Track Star Colleen Quigley: 'I Was Heartbroken The Day I Found Out The Olympics Were Postponed'

Yes, there was ice cream, pizza, and Netflix. And wine. I’d just found out the event I’d been working toward for almost four years was (at the time) indefinitely postponed.

But let me back up…I’m an Olympic athlete for Team USA. I live in Portland, Oregon and train with a Nike-sponsored group called the Bowerman Track Club. I specialize in an event called the steeplechase, which is essentially an obstacle course on the track where runners jump over 28 wooden barriers and leap over a pit of water seven times during a 3,000 meter race. It’s crazy, but I love it! I’m proud to have represented Team USA in the 2016 Olympic Games in Rio where I finished 8th.

I grew up dancing and playing soccer and didn’t start focusing on running until my freshman year of high school. I never dreamed of going to the Olympics as a little girl, but pretty much as soon as my first Games were over, I started working towards my new goal: earning a medal in Tokyo.

For athletes like me, the Games are everything. As a track and field competitor, I have World Championships every other year, but the Olympics only happen every four years, which makes it extra special. It’s a time when the world really tunes into the sport. So, when the International Olympics Committee officially postponed the games last week?

I’ll just come out and say it: I was devastated.

I waited four years for Tokyo 2020 and to have it pushed to next summer because of COVID-19 breaks my heart.

At first, when people started talking about the Games being postponed I wasn’t that worried, thinking of how much time we still had until August. Then about a week before the announcement, I was on a Zoom call with Team USA athletes from all different sports and I heard about the severe disruptions in training many of them were going through—with no end in sight.

At that point I started to recognize that a postponement might actually be the best and only option.

Although I am a very emotional person, I know this is the right thing to do for our country and for our world.

That helps me maintain a healthy perspective and lessens the sting. In the weeks leading up to the decision by the IOC to delay the games, it became apparent to me that this was the only logical and safe choice.

And I feel lucky. While I can still go outside for all of my training runs and do most of my strength-training routine in my living room, there are athletes in sports like swimming, soccer, pole vaulting, and more who can’t practice their sport at all right now, or for the foreseeable future.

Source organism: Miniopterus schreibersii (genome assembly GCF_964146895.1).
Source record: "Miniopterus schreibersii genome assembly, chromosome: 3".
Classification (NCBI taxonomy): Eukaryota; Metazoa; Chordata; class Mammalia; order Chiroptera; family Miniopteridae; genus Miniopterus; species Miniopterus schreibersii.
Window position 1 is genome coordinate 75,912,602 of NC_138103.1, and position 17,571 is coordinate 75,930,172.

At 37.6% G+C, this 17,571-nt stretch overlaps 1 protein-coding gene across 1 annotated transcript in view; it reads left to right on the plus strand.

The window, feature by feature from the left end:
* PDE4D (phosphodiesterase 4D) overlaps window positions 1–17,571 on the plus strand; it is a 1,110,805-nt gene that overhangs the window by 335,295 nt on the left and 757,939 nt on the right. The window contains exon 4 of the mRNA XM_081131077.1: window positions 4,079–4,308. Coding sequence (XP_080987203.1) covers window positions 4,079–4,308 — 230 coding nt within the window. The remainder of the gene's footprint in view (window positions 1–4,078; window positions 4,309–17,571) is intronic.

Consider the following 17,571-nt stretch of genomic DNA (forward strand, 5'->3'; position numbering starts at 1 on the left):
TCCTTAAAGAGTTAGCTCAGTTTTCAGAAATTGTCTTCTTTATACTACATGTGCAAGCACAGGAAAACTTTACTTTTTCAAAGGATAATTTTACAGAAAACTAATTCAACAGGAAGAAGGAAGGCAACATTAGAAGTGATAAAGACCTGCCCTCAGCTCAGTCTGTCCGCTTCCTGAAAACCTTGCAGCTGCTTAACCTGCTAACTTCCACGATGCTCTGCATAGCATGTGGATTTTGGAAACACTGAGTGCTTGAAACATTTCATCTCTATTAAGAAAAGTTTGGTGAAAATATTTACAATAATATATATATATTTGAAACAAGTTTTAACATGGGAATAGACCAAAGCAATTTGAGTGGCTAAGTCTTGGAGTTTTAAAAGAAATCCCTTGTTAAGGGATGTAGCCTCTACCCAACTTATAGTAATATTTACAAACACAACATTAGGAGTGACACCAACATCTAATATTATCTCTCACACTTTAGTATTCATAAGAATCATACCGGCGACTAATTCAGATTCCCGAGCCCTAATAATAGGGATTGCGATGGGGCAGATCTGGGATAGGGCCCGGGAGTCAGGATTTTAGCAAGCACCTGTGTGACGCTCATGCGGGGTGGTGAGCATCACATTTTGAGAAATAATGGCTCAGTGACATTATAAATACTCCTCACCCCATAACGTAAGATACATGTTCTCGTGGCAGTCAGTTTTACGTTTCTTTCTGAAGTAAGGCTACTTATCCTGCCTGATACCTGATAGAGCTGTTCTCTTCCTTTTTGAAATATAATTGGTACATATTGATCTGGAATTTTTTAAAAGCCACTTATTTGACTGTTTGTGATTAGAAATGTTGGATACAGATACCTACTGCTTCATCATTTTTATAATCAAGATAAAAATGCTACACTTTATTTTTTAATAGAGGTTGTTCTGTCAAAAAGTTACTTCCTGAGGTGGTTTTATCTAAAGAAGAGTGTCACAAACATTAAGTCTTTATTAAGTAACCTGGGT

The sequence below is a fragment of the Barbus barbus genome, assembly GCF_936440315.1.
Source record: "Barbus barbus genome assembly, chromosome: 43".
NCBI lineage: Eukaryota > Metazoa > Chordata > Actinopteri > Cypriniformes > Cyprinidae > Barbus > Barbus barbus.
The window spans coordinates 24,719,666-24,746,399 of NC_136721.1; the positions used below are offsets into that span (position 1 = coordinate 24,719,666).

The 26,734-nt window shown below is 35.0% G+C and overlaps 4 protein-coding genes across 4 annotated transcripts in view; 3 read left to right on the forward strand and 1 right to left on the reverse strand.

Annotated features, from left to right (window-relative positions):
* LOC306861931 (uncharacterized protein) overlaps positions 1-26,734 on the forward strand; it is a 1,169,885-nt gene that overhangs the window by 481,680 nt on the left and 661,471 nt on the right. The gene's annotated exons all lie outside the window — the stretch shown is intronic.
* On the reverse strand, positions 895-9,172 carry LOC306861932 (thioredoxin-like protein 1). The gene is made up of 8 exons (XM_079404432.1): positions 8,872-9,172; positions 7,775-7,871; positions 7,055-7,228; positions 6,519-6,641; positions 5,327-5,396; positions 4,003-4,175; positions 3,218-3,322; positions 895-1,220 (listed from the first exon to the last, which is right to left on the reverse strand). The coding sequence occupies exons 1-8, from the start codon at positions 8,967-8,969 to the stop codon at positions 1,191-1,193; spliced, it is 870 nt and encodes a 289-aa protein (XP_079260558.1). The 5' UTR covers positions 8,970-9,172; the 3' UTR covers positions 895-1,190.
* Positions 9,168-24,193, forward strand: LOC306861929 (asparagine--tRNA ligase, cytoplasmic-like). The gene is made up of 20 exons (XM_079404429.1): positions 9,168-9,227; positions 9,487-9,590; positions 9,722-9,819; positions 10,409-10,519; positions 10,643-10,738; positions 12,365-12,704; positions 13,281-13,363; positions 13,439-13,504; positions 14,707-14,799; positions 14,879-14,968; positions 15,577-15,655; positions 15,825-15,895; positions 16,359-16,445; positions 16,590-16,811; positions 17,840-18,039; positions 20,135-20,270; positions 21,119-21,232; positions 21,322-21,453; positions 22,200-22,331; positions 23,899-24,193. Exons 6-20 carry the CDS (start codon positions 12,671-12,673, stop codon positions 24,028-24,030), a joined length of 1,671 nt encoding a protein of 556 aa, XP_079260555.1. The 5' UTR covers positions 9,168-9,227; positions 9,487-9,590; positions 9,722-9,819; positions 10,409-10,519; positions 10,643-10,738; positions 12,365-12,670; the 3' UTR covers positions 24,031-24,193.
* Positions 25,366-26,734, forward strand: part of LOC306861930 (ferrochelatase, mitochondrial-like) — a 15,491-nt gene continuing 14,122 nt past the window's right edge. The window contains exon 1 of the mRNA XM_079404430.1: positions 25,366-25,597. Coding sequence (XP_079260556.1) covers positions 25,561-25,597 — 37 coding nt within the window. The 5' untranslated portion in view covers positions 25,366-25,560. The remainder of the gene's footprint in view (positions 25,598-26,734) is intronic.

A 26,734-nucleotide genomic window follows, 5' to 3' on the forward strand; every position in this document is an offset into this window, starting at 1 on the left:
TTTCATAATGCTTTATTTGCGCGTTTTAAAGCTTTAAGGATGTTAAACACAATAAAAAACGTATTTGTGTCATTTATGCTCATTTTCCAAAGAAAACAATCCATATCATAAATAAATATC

I think about all of the athletes sitting at home, just…waiting. Fortunately, I can just pop in my headphones and go for an hour run outside. Practicing social distancing, of course. Yes, running is something I would usually share with my 11 other teammates, but at least I can still do it!

I am no stranger to the painful feelings of disappointment, helplessness, fear, frustration, and even anger that arise during setbacks in my career.

I’ve been through a few major injuries during my time as a pro athlete, and each one has been uniquely challenging. In the past, when I’ve been injured and had to sit on the sidelines and watch my teammates compete, I felt extremely alone and even a little ashamed.

I felt responsibility for the mistakes I had made along the way—like pushing through pain I shouldn’t have ignored until the damage was so severe that time off was the only option left—that resulted in me being sidelined. I always focused on learning from those mistakes so that I could be a better athlete going forward.

This time is different because I’m not the only one “injured.” This is happening to everyone. But I can imagine athletes everywhere are dealing with their individual setbacks in different ways. Personally, I’m focused on finding the lessons in this experience. How can I make myself better? What is to be learned here?

I’m not entirely sure yet how to answer those questions, but I know that I am tempted to feel sorry for myself, spend my days lost in a Netflix black hole, stocking up on ice cream and not putting a dent in my to-do lists.

I fully own it that my boyfriend and I ordered pizza, drank wine, and had Ben and Jerry’s the day the news broke. Sometimes you just need to…comfort yourself.

But then I realized… I’ve been training for this! All those injuries that strengthened my mental muscles are finally coming in handy. I know how to take a few hits, get back to work, and wait for my turn in the spotlight.

It didn’t take me long to flip the script and see this situation in a more positive light.

I have decided that I’m going to take this extra year as more time to prepare holistically. [Editor’s note: The IOC announced that the Games have been moved to July 23, 2021.]Time to get stronger by extending my base phase of training—which I usually do only in the fall—without the pressure of racing. Time to work on my weaknesses—hi right hip mobility!—by doing my rehab exercises religiously. Time to up my mental game by working with my psych coach on a regular basis over FaceTime. All of this extra time provides a perfect opportunity to practice myresilience. There will be no room for excuses come summer 2021.

Instead of being injured on the sidelines watching everyone else compete, feeling like I’m losing time and fitness, I have this amazing opportunity to work for another year and move myself forward.

That’s a huge win! There are a lot of unknowns out there right now and admittedly, that is frightening. But when Tokyo comes around in July 2021, I will be a force to be reckoned with. That I know for sure.

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